The Woodfield Committee recommended that the Charities Act 1985 “should be amended to increase its use, by extending its application, increasing its monetary limits and simplifying its procedures”. The Woodfield suggestions have been adopted and expanded in the White Paper. S.2, permitting the transfer on approval of the endowment of old local charities for the relief of poverty to other charities with similar purposes, was expanded to apply in future ” … to all charities with an income of less than 1000 pounds a year … , without distinction of age, locality, or purpose”, excepting those holding land for the purposes of charity. Charities covered by s.3 of the 1984 Act would now be subject to identical limits and procedures. The class of charities covered by s.4 of the 1985 Act would also be expanded to include those with incomes of less than 250 pounds a year, though Commission approval and public notice are now required in addition to the unanimous approval of the trustees. The White Paper also includes various provisions for streamlining the administration of trusts by providing that such procedures may be altered by trustees.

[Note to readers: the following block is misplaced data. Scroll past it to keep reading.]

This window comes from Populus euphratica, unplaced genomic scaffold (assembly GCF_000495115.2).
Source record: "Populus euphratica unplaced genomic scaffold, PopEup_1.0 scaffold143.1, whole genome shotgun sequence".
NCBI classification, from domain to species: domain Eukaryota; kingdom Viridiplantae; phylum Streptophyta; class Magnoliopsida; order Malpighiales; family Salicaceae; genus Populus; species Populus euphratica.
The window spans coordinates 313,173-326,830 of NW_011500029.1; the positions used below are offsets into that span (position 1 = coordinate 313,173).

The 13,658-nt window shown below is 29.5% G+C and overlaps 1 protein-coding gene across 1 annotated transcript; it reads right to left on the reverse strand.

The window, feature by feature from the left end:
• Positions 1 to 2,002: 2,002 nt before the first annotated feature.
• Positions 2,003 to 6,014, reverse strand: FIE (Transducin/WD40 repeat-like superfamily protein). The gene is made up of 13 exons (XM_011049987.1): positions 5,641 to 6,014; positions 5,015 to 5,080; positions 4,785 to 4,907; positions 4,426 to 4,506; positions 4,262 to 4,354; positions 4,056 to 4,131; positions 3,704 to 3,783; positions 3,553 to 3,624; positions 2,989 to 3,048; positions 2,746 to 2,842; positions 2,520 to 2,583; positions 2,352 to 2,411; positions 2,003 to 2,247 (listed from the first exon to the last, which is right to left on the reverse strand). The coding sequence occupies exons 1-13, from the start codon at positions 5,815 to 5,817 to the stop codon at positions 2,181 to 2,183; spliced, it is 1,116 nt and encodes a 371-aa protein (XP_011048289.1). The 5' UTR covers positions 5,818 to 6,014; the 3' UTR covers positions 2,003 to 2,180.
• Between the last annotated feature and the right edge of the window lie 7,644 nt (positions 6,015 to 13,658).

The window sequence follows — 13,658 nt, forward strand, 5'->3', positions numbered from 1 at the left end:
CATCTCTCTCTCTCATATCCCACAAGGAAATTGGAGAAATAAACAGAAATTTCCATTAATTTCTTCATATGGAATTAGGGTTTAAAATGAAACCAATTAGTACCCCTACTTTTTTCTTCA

Because of its limited scope, the Charities Act 1985 was of marginal importance, but the changes to it contemplated in the White Paper would have significant consequences. Despite the deference paid to the “sanctity in charity trust law of the concept of the permanent endowment”, the White Paper’s proposal to empower the trustees of charities with incomes under 250 pounds per year to spend capital as income is a significant reversal of traditional legal policies which have been designed to encourage charitable giving by providing donors with some guarantee that their gifts will be used in the manner they intend. The impact of this change will depend on the number of such small charities and the degree to which small donors will now direct their gifts to the larger charities.
g) Divesting the Official Custodian for Charities
The White Paper greatly reduces the importance of the Official Custodian by removing its investment-holding function. The Official Custodian will, however, continue to hold property transferred to it on order of the Commissioners following inquiries under s.6 of the Charities Act 1960, and will maintain its land-holding function.